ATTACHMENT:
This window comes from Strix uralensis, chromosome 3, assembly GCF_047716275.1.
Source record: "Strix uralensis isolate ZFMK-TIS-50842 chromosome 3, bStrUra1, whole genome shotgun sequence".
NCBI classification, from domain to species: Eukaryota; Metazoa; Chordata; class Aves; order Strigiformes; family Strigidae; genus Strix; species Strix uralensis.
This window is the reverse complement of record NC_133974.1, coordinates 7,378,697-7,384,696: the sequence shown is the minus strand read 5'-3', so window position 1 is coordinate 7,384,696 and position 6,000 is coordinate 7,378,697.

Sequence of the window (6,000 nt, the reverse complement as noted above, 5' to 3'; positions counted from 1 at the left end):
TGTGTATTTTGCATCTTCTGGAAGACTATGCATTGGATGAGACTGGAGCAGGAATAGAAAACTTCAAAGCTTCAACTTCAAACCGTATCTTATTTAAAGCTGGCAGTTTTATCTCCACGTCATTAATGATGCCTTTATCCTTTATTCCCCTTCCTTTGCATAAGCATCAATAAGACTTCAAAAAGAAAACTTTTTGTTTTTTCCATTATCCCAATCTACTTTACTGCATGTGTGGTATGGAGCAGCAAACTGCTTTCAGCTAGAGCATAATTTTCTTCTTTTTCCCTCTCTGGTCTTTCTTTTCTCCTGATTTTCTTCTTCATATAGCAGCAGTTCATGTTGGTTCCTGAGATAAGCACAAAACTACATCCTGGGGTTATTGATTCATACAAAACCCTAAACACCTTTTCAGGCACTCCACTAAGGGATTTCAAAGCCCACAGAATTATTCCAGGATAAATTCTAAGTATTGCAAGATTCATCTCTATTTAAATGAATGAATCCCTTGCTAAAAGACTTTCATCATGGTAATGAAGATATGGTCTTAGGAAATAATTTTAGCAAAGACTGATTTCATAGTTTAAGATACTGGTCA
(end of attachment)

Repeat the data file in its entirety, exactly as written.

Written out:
This window comes from Strix uralensis, chromosome 3, assembly GCF_047716275.1.
Source record: "Strix uralensis isolate ZFMK-TIS-50842 chromosome 3, bStrUra1, whole genome shotgun sequence".
NCBI classification, from domain to species: Eukaryota; Metazoa; Chordata; class Aves; order Strigiformes; family Strigidae; genus Strix; species Strix uralensis.
This window is the reverse complement of record NC_133974.1, coordinates 7,378,697-7,384,696: the sequence shown is the minus strand read 5'-3', so window position 1 is coordinate 7,384,696 and position 6,000 is coordinate 7,378,697.

Sequence of the window (6,000 nt, the reverse complement as noted above, 5' to 3'; positions counted from 1 at the left end):
TGTGTATTTTGCATCTTCTGGAAGACTATGCATTGGATGAGACTGGAGCAGGAATAGAAAACTTCAAAGCTTCAACTTCAAACCGTATCTTATTTAAAGCTGGCAGTTTTATCTCCACGTCATTAATGATGCCTTTATCCTTTATTCCCCTTCCTTTGCATAAGCATCAATAAGACTTCAAAAAGAAAACTTTTTGTTTTTTCCATTATCCCAATCTACTTTACTGCATGTGTGGTATGGAGCAGCAAACTGCTTTCAGCTAGAGCATAATTTTCTTCTTTTTCCCTCTCTGGTCTTTCTTTTCTCCTGATTTTCTTCTTCATATAGCAGCAGTTCATGTTGGTTCCTGAGATAAGCACAAAACTACATCCTGGGGTTATTGATTCATACAAAACCCTAAACACCTTTTCAGGCACTCCACTAAGGGATTTCAAAGCCCACAGAATTATTCCAGGATAAATTCTAAGTATTGCAAGATTCATCTCTATTTAAATGAATGAATCCCTTGCTAAAAGACTTTCATCATGGTAATGAAGATATGGTCTTAGGAAATAATTTTAGCAAAGACTGATTTCATAGTTTAAGATACTGGTCA